Restoration vs repair

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15 Oct 2017
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.............If it's simply a repair job, use the strong modern product. When I repair I 'fix it good' so hopefully nobody will battle with my techniques, cos it's not gonna break again! ......

Best o luck Henniep, but I suspect a goodly number of such repairs will fail again in due course because it isn't the glue that's the problem, it's the design or construction of the chair that's the real issue. I constantly read that folks use "strong modern glues", with the implication that hide glue is less "strong". In a well-made joint, hide glue is stronger than the wood and forms as good a bond with the substrate as any synthetic glue. In fact it is "stronger" than many PVA type glues and does not "creep" so (if used according to directions!) is a better choice for any joint subject to prolonged loading. Its main failings are that it is not as convenient to use as "modern" glues (more fuss getting it ready short open times & poor joint strength if overheated or not fresh). However, it still has it's place in many aspects of woodworking. Horses for courses - I use PVA or epoxy where convenienceor other factors are important, but HG is my choice for any piece I expect to last a generation or three. As many have pointed out, its reversability is both a weakness & a strength.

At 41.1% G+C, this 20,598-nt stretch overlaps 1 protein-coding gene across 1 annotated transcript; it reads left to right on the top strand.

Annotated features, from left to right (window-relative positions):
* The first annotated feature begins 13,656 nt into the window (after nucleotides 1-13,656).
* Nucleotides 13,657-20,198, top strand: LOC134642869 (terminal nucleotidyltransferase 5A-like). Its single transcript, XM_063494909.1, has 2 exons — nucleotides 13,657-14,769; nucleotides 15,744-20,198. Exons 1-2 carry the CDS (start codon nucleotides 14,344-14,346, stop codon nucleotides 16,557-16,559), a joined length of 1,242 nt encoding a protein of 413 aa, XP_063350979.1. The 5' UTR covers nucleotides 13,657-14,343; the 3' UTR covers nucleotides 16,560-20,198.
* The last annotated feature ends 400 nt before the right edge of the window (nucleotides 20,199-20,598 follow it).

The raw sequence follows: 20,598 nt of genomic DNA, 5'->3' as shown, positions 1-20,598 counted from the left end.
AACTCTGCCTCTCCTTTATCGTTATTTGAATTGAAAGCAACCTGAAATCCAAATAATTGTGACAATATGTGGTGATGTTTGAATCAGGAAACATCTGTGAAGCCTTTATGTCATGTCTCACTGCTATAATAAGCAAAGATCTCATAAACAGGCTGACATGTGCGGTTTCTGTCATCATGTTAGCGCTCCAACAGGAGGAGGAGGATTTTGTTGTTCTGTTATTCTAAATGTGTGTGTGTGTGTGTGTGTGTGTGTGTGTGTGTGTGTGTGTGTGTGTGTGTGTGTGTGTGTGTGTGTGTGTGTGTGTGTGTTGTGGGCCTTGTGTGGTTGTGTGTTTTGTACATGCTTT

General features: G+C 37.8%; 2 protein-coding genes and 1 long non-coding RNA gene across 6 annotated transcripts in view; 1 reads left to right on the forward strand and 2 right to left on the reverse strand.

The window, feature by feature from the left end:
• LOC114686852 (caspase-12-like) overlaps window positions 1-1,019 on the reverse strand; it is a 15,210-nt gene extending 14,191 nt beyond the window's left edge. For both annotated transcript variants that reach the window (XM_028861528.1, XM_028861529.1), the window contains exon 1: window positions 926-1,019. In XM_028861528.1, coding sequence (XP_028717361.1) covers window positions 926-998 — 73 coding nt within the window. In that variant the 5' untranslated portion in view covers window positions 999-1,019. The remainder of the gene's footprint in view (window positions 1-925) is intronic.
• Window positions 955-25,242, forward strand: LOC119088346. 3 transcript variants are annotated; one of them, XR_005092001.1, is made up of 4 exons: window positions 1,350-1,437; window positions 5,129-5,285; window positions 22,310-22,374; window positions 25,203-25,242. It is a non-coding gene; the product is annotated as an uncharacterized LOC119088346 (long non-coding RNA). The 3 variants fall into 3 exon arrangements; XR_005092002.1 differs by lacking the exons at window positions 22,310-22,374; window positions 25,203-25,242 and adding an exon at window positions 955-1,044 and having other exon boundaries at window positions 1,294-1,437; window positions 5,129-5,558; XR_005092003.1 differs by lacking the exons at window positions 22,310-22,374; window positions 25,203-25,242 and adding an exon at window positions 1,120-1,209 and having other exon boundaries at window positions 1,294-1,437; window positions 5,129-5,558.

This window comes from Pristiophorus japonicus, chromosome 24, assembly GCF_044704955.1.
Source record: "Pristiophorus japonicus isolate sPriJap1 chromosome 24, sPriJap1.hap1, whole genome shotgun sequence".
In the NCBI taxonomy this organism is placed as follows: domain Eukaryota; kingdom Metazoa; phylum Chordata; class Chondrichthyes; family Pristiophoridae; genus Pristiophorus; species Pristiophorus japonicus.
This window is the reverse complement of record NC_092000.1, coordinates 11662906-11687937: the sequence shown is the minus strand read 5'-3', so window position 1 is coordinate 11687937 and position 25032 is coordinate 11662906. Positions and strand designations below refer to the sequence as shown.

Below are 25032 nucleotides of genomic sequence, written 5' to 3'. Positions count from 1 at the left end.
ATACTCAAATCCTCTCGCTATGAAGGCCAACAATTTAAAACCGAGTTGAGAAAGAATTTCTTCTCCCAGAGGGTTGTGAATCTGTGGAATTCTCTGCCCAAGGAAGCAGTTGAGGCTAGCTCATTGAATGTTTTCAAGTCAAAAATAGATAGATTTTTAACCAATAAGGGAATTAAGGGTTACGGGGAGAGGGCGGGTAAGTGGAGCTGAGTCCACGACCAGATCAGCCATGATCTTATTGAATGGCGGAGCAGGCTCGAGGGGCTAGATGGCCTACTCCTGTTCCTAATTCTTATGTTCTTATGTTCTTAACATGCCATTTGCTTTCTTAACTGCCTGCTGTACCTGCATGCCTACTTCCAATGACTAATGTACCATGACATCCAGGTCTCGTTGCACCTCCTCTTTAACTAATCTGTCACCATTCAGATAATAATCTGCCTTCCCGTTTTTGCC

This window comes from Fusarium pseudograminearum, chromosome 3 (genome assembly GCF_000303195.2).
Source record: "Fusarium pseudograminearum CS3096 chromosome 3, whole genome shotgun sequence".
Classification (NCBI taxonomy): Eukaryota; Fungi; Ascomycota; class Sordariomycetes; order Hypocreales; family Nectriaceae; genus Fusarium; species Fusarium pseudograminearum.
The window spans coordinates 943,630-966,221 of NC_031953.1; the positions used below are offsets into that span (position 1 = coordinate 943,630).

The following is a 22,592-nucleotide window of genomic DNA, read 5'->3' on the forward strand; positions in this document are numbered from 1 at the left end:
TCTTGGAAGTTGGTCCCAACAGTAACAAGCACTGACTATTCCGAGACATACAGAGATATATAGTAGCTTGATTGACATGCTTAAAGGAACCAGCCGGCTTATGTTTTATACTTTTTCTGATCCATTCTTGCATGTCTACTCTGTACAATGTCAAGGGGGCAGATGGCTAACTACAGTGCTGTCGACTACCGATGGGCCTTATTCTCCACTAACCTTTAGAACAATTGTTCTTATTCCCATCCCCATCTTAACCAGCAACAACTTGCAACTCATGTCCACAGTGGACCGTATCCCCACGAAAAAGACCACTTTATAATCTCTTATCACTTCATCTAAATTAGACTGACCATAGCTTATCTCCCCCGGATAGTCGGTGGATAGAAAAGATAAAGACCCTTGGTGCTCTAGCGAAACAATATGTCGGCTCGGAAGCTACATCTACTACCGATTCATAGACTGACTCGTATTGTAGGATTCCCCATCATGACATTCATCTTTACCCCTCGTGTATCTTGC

Getting back to chairs, most failures on Windsor style chairs occur in the rungs or "stretchers" because they were made with little or no understanding of the purpose of the stretcher. These should put enough outward pressure on the legs so that when sat on, there is little or no extra tension on the joints (ever wondered why they're called "stretchers"?). A well-made Windsor needs no glue at all on the undercarriage and if the legs are through-tenoned into a thick seat it doesn't even need stretchers. I've sat on such chairs that were >100 years old that were as sound as a bell.

Take a good look at the next chair you have to repair and you'll most likely see that the vast majority of the joints that failed were in tension under load or subjected to severe wracking stress and the joints are simply not structurally up to the job. The actual glued area on dowels is small, & half of it is typically against end-grain. No matter what glue you use, there is a 99% chance your repairs will fail again sooner or later. I "fix" them for folks, but like Jacob, I know my efforts will most likely be in vain.....